Rutherford was extraordinarily influential in answering the questions while he was you point out as well that it wasn't that he was opposed to monarchy is a concept right. It was just that he can believe in the absolute right of monarchs as having the divine right to dictate to the people what everything ought to do to be in terms of the law. That's right, Lex Rex did monarchy monarchy can people allow it out of that constitutional monarchy. She practiced all the other, will many of the Commonwealth nations like Australia also concept of public government by the people monarchy and was so implementable that you inspire all people like for instance John Locke wrote about keep treaties on government viewing dealing with the fact that government has to recognize all people and that we must live out our natural income to one another under the rule of law from Rutherford so I will finish the calls twofold.

I think we need truth will set you free.

John eight and the Bible speaks to the area of government and politics as much as it speaks to their marriage or the human soul. Secondly the good work is so foundational to our understanding of our Republic of human government. The role and the limitations of human government but it was delivered in a way that was a polemic that is was finally response to another argumentative essay and it also is filled with references to other contemporary issues which are to be lost on the reader to show what's interesting we always have to go back and forth talking about trends in world history and try to put ourselves in the shoes of the people who were living there at the time, and I'm sure for a lot of listeners. It's just out of the realm of understanding why in the world you would look at a king and say this guy has the divine right to tell us what to do, but what did people at the time, believe in the king as law.

I mean other than the fact that monarchy was the norm and people just kind of accepted it, was there any kind of deeper reason that they accepted that promise that all of the author of the book of longing to using plenty of Scripture to save the King is the best and absolute monarchy was the best of former government because imitating God and that was a bit of sloppy thinking episode, Rutherford, and so it did have precedent. Many of the people were told that this is the way it is because it's a reflection of the role of God that God rules over us through the king would point. For instance, to the theocracy in the Old Testament before Israel and then when Israel took kings: David and those who follow yesterday. They tried to derive a government based on biblical examples, but they were not careful in their scriptural exegesis and as a result they misted, we are not like God. There is no human being here like God. In fact, were sinners saved by grace and the whole concept of diffidence towards self. That is a distrust of self created the concept.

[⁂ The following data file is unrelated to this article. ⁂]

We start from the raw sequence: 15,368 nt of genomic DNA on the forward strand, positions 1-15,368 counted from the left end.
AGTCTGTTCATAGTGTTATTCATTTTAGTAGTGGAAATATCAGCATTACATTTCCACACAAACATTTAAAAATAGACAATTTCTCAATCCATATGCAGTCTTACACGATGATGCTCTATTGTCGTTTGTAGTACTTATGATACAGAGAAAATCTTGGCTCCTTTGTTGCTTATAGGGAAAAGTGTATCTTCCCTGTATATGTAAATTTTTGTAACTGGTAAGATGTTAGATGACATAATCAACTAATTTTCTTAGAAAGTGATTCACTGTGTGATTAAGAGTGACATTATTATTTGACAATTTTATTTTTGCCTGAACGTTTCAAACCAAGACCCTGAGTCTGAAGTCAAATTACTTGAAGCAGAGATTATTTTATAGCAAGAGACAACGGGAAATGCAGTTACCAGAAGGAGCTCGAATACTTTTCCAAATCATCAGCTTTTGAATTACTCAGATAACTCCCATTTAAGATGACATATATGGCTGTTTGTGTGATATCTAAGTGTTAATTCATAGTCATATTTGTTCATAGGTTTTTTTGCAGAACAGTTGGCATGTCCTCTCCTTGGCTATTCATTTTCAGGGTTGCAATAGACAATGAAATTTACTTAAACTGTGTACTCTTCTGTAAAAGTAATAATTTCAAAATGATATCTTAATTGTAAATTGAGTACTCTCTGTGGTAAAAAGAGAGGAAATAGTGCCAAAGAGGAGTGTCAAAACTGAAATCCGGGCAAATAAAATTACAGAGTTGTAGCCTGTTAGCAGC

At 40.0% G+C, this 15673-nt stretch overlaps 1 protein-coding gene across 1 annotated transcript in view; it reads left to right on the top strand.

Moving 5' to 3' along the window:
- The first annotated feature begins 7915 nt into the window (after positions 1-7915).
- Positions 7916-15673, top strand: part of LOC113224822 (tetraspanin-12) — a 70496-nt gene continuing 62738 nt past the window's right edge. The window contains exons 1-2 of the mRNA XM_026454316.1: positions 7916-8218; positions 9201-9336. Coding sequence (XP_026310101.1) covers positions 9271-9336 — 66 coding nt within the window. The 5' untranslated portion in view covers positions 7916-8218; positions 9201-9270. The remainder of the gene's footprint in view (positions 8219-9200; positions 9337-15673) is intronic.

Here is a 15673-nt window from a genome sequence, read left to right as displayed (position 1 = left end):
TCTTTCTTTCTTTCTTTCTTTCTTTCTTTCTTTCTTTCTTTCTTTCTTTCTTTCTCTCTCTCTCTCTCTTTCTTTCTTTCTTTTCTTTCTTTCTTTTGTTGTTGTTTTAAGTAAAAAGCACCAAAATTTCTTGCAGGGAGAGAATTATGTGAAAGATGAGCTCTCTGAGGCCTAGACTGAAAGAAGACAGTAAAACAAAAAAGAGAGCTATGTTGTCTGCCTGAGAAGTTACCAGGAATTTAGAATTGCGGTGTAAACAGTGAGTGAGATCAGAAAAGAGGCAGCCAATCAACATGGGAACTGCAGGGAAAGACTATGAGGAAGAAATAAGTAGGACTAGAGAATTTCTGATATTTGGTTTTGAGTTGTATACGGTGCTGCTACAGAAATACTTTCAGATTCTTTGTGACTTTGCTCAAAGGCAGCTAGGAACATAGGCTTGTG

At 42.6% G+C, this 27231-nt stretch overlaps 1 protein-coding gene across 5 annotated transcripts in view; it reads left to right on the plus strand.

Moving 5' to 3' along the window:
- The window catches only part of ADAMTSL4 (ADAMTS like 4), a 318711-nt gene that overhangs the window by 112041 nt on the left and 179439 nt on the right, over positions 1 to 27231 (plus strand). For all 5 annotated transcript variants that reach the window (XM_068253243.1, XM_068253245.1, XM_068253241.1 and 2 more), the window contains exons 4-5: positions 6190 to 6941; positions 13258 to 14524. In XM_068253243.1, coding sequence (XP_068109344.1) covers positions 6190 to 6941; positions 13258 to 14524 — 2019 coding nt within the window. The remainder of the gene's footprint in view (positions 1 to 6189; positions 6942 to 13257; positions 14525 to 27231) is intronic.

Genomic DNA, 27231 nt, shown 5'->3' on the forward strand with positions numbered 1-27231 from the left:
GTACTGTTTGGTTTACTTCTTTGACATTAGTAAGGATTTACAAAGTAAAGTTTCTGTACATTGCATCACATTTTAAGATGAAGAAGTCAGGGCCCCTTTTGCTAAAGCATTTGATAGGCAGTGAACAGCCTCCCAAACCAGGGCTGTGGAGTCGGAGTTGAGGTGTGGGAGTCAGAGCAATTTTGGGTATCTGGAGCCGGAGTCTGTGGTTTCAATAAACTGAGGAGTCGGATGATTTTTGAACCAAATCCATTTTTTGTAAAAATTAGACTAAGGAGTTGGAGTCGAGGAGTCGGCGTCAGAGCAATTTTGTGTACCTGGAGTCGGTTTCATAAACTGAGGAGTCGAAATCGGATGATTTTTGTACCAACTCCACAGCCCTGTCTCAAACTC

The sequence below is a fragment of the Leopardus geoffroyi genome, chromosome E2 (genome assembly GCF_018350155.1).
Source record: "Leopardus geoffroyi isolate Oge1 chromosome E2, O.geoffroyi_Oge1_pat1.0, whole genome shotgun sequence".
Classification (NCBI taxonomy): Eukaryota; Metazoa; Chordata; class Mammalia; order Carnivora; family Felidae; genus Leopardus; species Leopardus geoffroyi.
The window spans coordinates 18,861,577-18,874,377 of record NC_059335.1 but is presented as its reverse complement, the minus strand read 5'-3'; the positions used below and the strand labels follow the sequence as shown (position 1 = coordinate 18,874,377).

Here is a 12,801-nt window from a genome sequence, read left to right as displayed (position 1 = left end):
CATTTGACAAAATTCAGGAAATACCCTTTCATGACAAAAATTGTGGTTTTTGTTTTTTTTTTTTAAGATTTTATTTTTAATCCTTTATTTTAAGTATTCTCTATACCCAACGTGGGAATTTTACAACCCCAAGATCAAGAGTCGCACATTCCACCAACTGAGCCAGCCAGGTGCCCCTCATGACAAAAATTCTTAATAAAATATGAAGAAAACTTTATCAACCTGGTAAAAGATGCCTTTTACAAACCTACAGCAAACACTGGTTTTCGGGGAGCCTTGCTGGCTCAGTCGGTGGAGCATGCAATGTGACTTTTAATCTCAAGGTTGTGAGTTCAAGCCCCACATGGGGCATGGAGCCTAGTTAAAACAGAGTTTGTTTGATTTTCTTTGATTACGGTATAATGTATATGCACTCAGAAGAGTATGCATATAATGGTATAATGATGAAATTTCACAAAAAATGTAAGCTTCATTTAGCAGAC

What was Samuel Rutherford of a division of branches within a government that was what we call checks and balances all the way back to 1644. Kind of interesting because if you're trying to make a biblical case that there is a divine right of kings, it would seem that the Old Testament itself would argue against that. Just when you look at history of how many horrible kings there were in the history of Israel mean there it is right in plain sight that absolutely if they were to say they had a divine right. They certainly didn't display divine behavior yeah and so there is natural there should be a distrust the other. The other part of that though use of the social contract.